UNITED NATIONS, February 13 – Amid the killing and displacement of Rohingya from and in Myanmar's Rakhine State, on November 10 UN Secretary General Antonio Guterres citing a resolution pending in the General Assembly's Third Committee which would request him "to appoint a special envoy on Myanmar." On December 26, after it was finally approved on Christmas Eve, Inner City Press asked the UN when Guterres will act. In due course, whatever that means. As of February 13, he has done nothing. In the UN Security Council meeting on February 13, Nikki Haley said among other things, "I call on the Secretary General to quickly appoint a special envoy for Burma." But at the UN noon briefing minutes later, Guterres' spokesman Stephane Dujarric only said that Guterres "took note" of the General Assembly resolution. And Guterres is on the road again: after being at the Olympics, and one or two days back, he's off to Kuwait and Munich, then maybe Lisbon. His Deputy, too, has hit the road, for Sweden, after a cursory answer to Inner City Press' question about Burundi and UNFPA. Who is minding the store? For Myanmar envoy a name in circulation, rightly or wrongly, is Kevin Rudd of Australia. It would be quite a come-down, since as Inner City Press reported (as picked up in Australia), Rudd tried for UN Secretary General in 2016. But hope springs eternal, and Rudd always tries to show a sympathy to China's position. What might he think of the China Energy Fund Committee bribery scandal which Inner City Press, alone among the UN press corps, is covering? We'll have more on this. In DC, Senator Ed Markey said passage of his amendment to the Burma Human Rights and Freedom Act (S.2060) that strengthens accountability measures for sexual and gender-based violence perpetrated against the Rohingya by Burma’s military. More than 600,000 Rohingya civilians, mostly women and children, have fled Burma into Bangladesh to escape violence. “We need to bridge the impunity gap that re-victimizes Rohingya survivors and fails to hold Burma’s military officers accountable,” said Senator Markey. “Widespread sexual violence suggests that these crimes were not incidental but a calculated tool of terror. The international community must send a strong signal that militaries cannot use sexual violence as a tool of war.” A copy of Senator Markey’s amendment can be found here." On February 1, new Security Council president Kuwait said there will be no Council trip there this month. From Washington, US House Foreign Affairs Committee Chairman Ed Royce (R-CA) said, "The depravity in Burma today is absolutely gut-wrenching. Wa Lone and Kyaw Soe Oo are known by many as brave and decent reporters. They remain in jail on absurd charges for one reason only: they were doing their jobs. And just this morning, we learned that at least five new mass graves have been uncovered near a former Rohingya village in Rakhine State. The village itself appears to have been totally destroyed. This is just one of countless atrocities that have been carried out by Burma’s military and security services against the Rohingya Muslims in recent months. The ethnic cleansing must stop. The U.S. House has called for action against those responsible and is looking for the administration to follow through.” Back on January 11, Inner City Press asked Guterres' spokesman, video here, UN transcript here: Inner City Press:  In Myanmar, you may have seen that the… the commander-in-chief of the military has basically admitted that… that these bodies that were found in something called Indin were, in fact, killed by the army and… and Buddhist villagers, he described it as.  So, it's a rare admission.  So, I wanted to know, one, what's the UN's reaction to it?  And, two, if… what steps the Secretary-General has taken on the GA's [General Assembly], you know, mandate, I guess, to have…? Spokesman:  On the… when we have something to announce on the envoy, we will.  We've heard and understood the instructions in the General Assembly.  I think what is important is that those individuals who are responsible for perpetrating these heinous acts be brought to justice." Yeah - like the UN has been brought to justice in Haiti and elsewhere. On January 10, the Myanmar military's commander in chief, Min Aung Hlaing, has said that villagers and security forces killed “10 Bengali terrorists” found in Rakhine state's Inn Din village last year. “The army will take charge of those who are responsible for the killings and who broke the rules of engagement. This incident happened because ethnic Buddhist villagers were threatened and provoked by the terrorists.” Shades of Sri Lanka. On January 3, Inner City Press asked Guterres' deputy spokesman Farhan Haq, UN transcript here: Inner City Press: given the budget's inclusion of funds for the naming of a Myanmar envoy.  Has the Secretary-General taken any steps? What's the timeline for actually naming such a person? Deputy Spokesman:  Well, we don't, at this stage, have an announcement to make about the naming of a person.  Once we do, we will.  But now that the budget has been agreed, we will comply with it and proceed with the naming of an official." When? Tellingly, when Inner City Press asked Guterres' Spokesman Stephane Dujarric about the widely circulated Guardian story quoting "The meeting with the state counselor was a cordial courtesy call of approximately 45 minutes that was, unfortunately, not substantive in nature,” Patten wrote to United Nations Secretary-General Antonio Guterres," Dujarric told Inner City Press is he "not aware of letter. Will check." Here's the exchange: "ICP 12/27 - 1: On Myanmar, confirm or deny the existence and separately content of the reported letter from Pramila Patten to the Secretary General last week informing him that Aung San Suu Kyi refused to address in her meeting with the UN envoy the detailed allegations of rapes by the Myanmar Army, and what the Secretary General intends to do about it (the refusal, and the rapes). NOT AWARE OF LETTER. WILL CHECK." With no answer on January 2, Inner City Press asked Dujarric's deputy Farhan Haq, UN transcript here: Inner City Press: could I ask one another thing that I asked last week, which was this reported letter by Pramila Patten of the… the… the Special Adviser on sexual violence and conflict.  I'm sure you saw the story quoting from a letter from her to the Secretary-General, saying that Aung San Suu Kyi refused to… to address the issue of alleged rapes by the Myanmar army of Rohingya.  And so, one… somehow last week, they couldn't… you couldn't confirm that even such a letter was written.  Did she write a letter at the end of her mission, that's one question.  And the second one is, can you confirm what The Guardian reported as the content, which is that Aung San Suu Kyi didn't engage whatsoever on these serious allegations? Deputy Spokesman:  Well, we're in touch with her office.  Once we have any information from her about her Myanmar mission and what she had to say about Aung San Suu Kyi's actions, we'll let you know. Inner City Press: But, do you have the… I mean, did she write a letter, or is The Guardian wrong? Deputy Spokesman:  I can't confirm that at this point.  We're in touch with her office." Nothing. On December 20, Inner City Press asked Stephane Dujarric, the spokesman for Guterres who is going on vacation until January 2, about Myanmar's most recent move. From the UN transcript: Inner City Press: Myanmar is blocking the Yang… Yanghee Lee, the Special Rapporteur on human rights, and I'm wondering whether the Secretary-General… what he thinks about it, whether anyone in the UN system is pushing back. Spokesman:  I think it's regrettable.  We feel that all countries should cooperate with the human rights mechanisms.  Special Rapporteurs, as you know, are independent of the Secretary-General, but we do hope to see the decision reversed." Hope without action is just hot air. Doctors Without Borders / Medecins Sans Frontieres MSF says "At least 9,000 members of the ethnic Rohingya minority died—most of them from violence—in Rakhine State, Myanmar, between August 25 and September 24, according to surveys conducted in refugee settlement camps in Bangladesh. Of the reported deaths, 71.7 percent were caused by violence. Using the most conservative estimates, at least 6,700 Rohingya are estimated to have been killed, including at least 730 children under the age of five. The survey findings demonstrate that the Rohingya people have been targeted; they are the clearest indication yet of the widespread violence that began August 25, when the Myanmar military, police and local militias launched 'clearance operations' in Rakhine in response to attacks by the Arakan Rohingya Salvation Army. Since then, more than 647,000 Rohingya (according to the Inter Sector Coordination Group as of December 12) have fled from Myanmar into Bangladesh." On December 12 in the UN Security Council meeting on Myanmar, US Ambassador Nikki Haley said, “We cannot allow more time to pass. There is no denying that these atrocities, including ethnic cleansing, have taken place.... Before they can return, Burmese authorities must create an environment that is safe. There must be a cultural change, which only Burmese leadership can do. While we are hearing promises from Burmese authorities, we must see action.” What about from Guterres, who too long defended the pro-military stance of his representative Lok-Dessallien? Where in the UN is she working now? Inner City Press has asked, but has not been told. Sexual Violence and Conflict envoy Patten is set to visit Myanmar December 14-16, while Guterres sells himself on Wall Street. On December 6, the US House of Representatives the House of Representatives passed H. Con. Res. 90, which condemns the Burmese military’s ethnic cleansing of the Rohingya and calls for an end to the attacks and immediate restoration of humanitarian access to Rakhine State. During debate of the measure on the House floor Tuesday, Chairman Royce said, 'For decades, the Burmese government has systematically oppressed the Rohingya, a Muslim minority living in the Rakhine State of Burma. Importantly, this resolution not only condemns the attacks against civilians by Burma’s security services led by General Min Aung Hlaing, it also reaffirms the crimes committed against the Rohingya as ethnic cleansing. State Counselor Aung San Suu Kyi, a Nobel Peace Prize winner and the de facto leader of Burma, must make it a top priority to provide for the safety of those in Burma, including the Rohingya.'" And still, no UN envoy, after Lok Dessallien. On November 22 US Secretary of State Rex Tillerson said, "it is clear that the situation in northern Rakhine state constitutes ethnic cleansing against the Rohingya. Those responsible for these atrocities must be held accountable. The United States continues to support a credible, independent investigation to further determine all facts on the ground to aid in these processes of accountability. We have supported constructive action on the Rakhine crisis at the UN Security Council and in the UN General Assembly’s Third Committee. The United States will also pursue accountability through U.S. law, including possible targeted sanctions." After a delay attributable to Guterres' Secretariat, the Committee on November 16 after speeches by Saudi Arabia, Bangladesh, Turkey, Somalia, Egypt and the US on the one hand and Myanmar, Belarus, Russia and China (against), a "we're not participating" by Iran and a point of order by Syria, approved the resolution 135 yes, 10 against, 26 abstentions. On the day it was scheduled to be voted on, November 14, Guterres' Secretariat had not prepared the required "Program Budget Implication" document, akin to a CBO score in the US Congress, and therefore the vote could not be held. Inner City Press is informed it will be held on November 16 at 10 am; after asking it's just been told the PBI document is now online here. On November 15, Inner City Press asked UN deputy spokesman Farhan Haq, UN transcript here: Inner City Press:  it's Myanmar related.  It was said when… on… one, if there's any update on getting a… a formalised Resident Coordinator.  And also it was said that Ms. [Renata] Lok-Dessallien, around whom there was some controversy in terms of dealing with the Rohingya issue, it was said that she's come back to headquarters to assume another role.  And so I asked… I've asked once before, but I just want to know, what is that role? Is it going to be as Resident Coordinator in another country? Is it for DPA [Department of Political Affairs]? What is the role? Deputy Spokesman:  "Well, we don't have anything to announce at present.  When we do, we will." So where is Lok? What's she getting paid for? Inner City Press went to the November 14 noon briefing and asked Guterres' spokesman Stephane Dujarric why Guterres' Secretariat had failed in this way. Dujarric had no answer, nor if the past is any guide will he get or provide an answer. He didn't answer, for the second day in a row, detailed Press questions about Guterres' deputy Amina J. Mohammed signing thousands of certificates for endangered rosewood already sold and shipped to China. The draft resolution, ready since October, "Requests the Secretary-General to continue to provide his good offices and to pursue his discussions relating to Myanmar, involving all relevant stakeholders and including the concerns addressed in herein, and in this regard to appoint a special envoy on Myanmar." We'll have more on this. On November 6 the UN Security Council adopted a non-binding Presidential Statement (here) rather than the earlier discussed draft resolution. Afterward Myanmar's representative denounced even the Statement. Then at the stakeout, Inner City Press asked UK Deputy Ambassador Jonathan Allen what he made the Myanmar representative's statement: was he representing Aung San Suu Kyi or the military? Allen replied that what matters is what Myanmar does. French Ambassador Francois Delattre, responding to a solicited question in French, said that Presidential Statements are of the same value as resolutions. We'll have more on this. Inner City Press on October 30 asked Ambassador Matthew Rycroft of the UK, the UN Security Council's penholder on Myanmar, about the then-draft resolution. Now on November 6 Rycroft's deputy Jonathan Allen has confirmed that there will be no resolution, only a non-binding Presidential Statement to be read-out on the afternoon of November 6. Periscope video here; Inner City Press also asked Allen about the blockade of Yemen by the UK-supported Saudi-led coalition, into which Allen says inquiries are being made. From the UK's October 30 transcript: Inner City Press: On Myanmar [Burma], what’s the progress on the resolution? When do you think you might put it to a vote? Amb Rycroft: "We’re making good, careful progress with our Council colleagues on that. We want to keep everyone together if we possibly can. This is a difficult issue for many of us. We are determined, though, to step up, and we see the atrocious situation of the Rohingya in Rakhine state, and for those who have fled into Bangladesh... we now need to work carefully to get that into a resolution if there is the appetite for that." When Yanghee Lee, UN Special Rapporteur on the situation of human rights in Myanmar, took questions on October 26, Inner City Press asked her about the government not approving a replacement for UN Resident Coordinator Renata Lok-Dessallien, who is now leaving at the end of October. Ms. Lee confirmed that the government has rejected a UN Assistant Secretary General being sent, not wanting that special attention. Later on October 26, speaking of UN Security Council proposals on Myanmar at a quiet film event hosted by one of the too-quiet proponents, Yanghee Lee was quoted going beyond what she said in the UN: "#UN Special Rapporteur on #Myanmar: #SecurityCouncil needs to adopt strong #Burma resolution- appeals to #China #Japan& #Russia not to block." Well, on November 2 Rycroft confirmed what Inner City Press had heard: the draft resolution is quietly being down-shifted to a mere Presidential Statement, non binding. On November 2, before heading out of New York City for the so-called Finnish Workshop with the six incoming Council members, Rycroft said: "At the moment, it’s still a draft resolution. It could turn into a PRST if that’s the way to keep the Security Council together, and if we were to do that, it would be in order to keep the Security Council together. There would be benefit in having a single, united message quickly to the authorities in Myanmar, and if the way to do that is to turn what is a strong, balanced text into a PRST then we will do that." As to Russia, its foreign ministry spokesperson  Maria Zakharova said, "we are ready for a constructive discussion of further steps of the UNSC on this issue." And given China's recent absention on extending the mandate of the Syria chemical weapons JIM investigative mechanism while Russia vetoed and Bolivia voted no, many are left wondering about... Japan, as referenced by Yanghee Lee. While some might mechanically cite rifts between Japan and Yanghee Lee's South Korea (see for example Japan opposing registration at UNESCO of "comfort women" documentation, Inner City Press story here), there's more to be said about Japan, Myanmar and the Rohingya. Watch this site. In the UN Press Briefing Room, Yangee Lee on October 26 told Inner City Press that a person already in the country could be interim Resident Coordinator and that while a new UN Special Adviser might be necessary, it would be important who that person is. Some might ask, why not her? Two hours later on October 26 Inner City Press aske UN spokesman Farhan Haq, UN transcript here: Inner City Press: on Myanmar and the UN's presence there, the Special Rapporteur, Yanghee Lee, in a press conference this morning, you know, acknowledged that the UN had asked for an Assistant Secretary-General to replace Ms. [Renata] Lok-Dessallien and had been rejected by the Government.  She's… would be in a position to know.  So, I take… given that, can you say, one, why hasn't… why… you know, can… will you confirm it as a Secretariat representative? And where does it stand… given that we're now 26 October and the… the Resident Coordinator is leaving by the end of the month, where does it stand in terms of having a replacement? What did Mr. [Jeffrey] Feltman leave the country… what was his understanding in terms of who would be running the country team in less than a week? Deputy Spokesman:  I do expect, in the coming days, we'll be able to have an announcement about who will be the Officer-in-Charge of our operations in Myanmar.  We're not at that stage yet, but, like I said, I do expect to have an announcement shortly, and we'll have the details at this point. Inner City Press: Given that she's now said that an ASG [Assistant Secretary-General] was proposed… I'd asked you about Mr. Magdy of… of UNDP [United Nations Development Programme], whether he was the one, but it seems like… do you have a problem confirming that?  She's also a UN system official or Special Rapporteur.  Is she wrong? Deputy Spokesman:  I'm not going to dispute the words of the Special Rapporteur.  We don't go into the discussions that we're having on various positions.  Once we have an announcement to make, like I said, we'll make it.  We're not at that point just yet. Yanghee Lee directed Inner City Press to the Flickr photographs on her mandate's website; they are here, including the toddler she described in her closing statement to the Third Committee on October 25. This is one side of the UN on human rights; here is another: the UN delivered a threat to Inner City Press to “review” it accreditation on Friday afternoon at 5 pm. The UN official who signed the letter, when Inner City Press went to ask about the undefined violation of live-streaming Periscope video at a photo op by UN Secretary General Antonio Guterres, had already left, minutes after sending the threat. This comes two days after Inner City Press asked Guterres about the UN inaction on threatened genocide in Cameroon, and the UN claimed Guterres hadn't heard the 15-second long question.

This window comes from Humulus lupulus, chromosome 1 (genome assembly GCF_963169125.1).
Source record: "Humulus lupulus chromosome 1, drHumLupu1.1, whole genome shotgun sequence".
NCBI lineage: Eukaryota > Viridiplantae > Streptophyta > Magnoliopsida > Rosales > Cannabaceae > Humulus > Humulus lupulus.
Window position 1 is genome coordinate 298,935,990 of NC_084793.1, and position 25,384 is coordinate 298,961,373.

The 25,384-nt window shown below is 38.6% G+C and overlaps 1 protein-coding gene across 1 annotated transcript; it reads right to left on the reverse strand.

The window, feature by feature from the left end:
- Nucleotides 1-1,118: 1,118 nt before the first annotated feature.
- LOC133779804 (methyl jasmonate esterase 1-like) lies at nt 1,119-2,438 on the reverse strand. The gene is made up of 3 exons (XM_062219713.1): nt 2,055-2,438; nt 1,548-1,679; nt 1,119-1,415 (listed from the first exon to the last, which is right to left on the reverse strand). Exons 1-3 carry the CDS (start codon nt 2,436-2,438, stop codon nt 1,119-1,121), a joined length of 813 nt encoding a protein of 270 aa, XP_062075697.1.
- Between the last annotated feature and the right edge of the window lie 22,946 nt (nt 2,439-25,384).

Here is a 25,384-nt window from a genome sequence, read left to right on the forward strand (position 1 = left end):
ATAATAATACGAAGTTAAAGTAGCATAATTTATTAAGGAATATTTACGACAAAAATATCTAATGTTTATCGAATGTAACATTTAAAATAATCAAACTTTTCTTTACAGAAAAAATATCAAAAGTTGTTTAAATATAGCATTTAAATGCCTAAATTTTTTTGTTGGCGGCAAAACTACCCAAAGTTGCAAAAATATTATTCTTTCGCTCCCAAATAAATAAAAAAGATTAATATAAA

It also comes after Alison Smale the head of the Department of Public Information which would “review” Inner City Press' accreditation has ignored three separate petitions from Inner City Press in the six weeks she has been in the job, urging her to remove restrictions on Inner City Press' reporting which hinder its coverage of the UN's performance in such crises as Yemen, Kenya, Myanmar, and the Central African Republic where Guterres travels next week, with Smale's DPI saying its coverage of the trip will be a test of its public relations ability. But the UN official who triggered the complaint is Maher Nasser, who filled in for Smale before she arrived.

UN's Letter Threatening to Review Inner City Press' Accreditation for Audio Report While Staking Out on Cam... by Matthew Russell Lee on Scribd

His complaint is that audio of what he said to Inner City Press as it staked out the elevators in the UN lobby openly recording, as it has for example with Cameroon's Ambassador Tommo Monthe, here, was similarly published

A UN “Public Information” official is complaining about an article, and abusing his position to threaten to review Inner City Press' accreditation. The UN has previously been called out for targeting Inner City Press, and for having no rules or due process. But the UN is entirely UNaccountable, impunity on censorship as, bigger picture, on the cholera it brought to Haiti. And, it seems, Antonio Guterres has not reformed or reversed anything. This threat is from an official involved in the last round of retaliation who told Inner City Press on Twitter to be less "negative" about the UN - amid inaction on the mass killing in Cameroon - and who allowed pro-UN hecking of Inner City Press' questions about the cholera the UN brought to Haiti and the Ng Lap Seng /John Ashe UN bribery scandal which resulted in six guilty verdicts. We'll have more on this.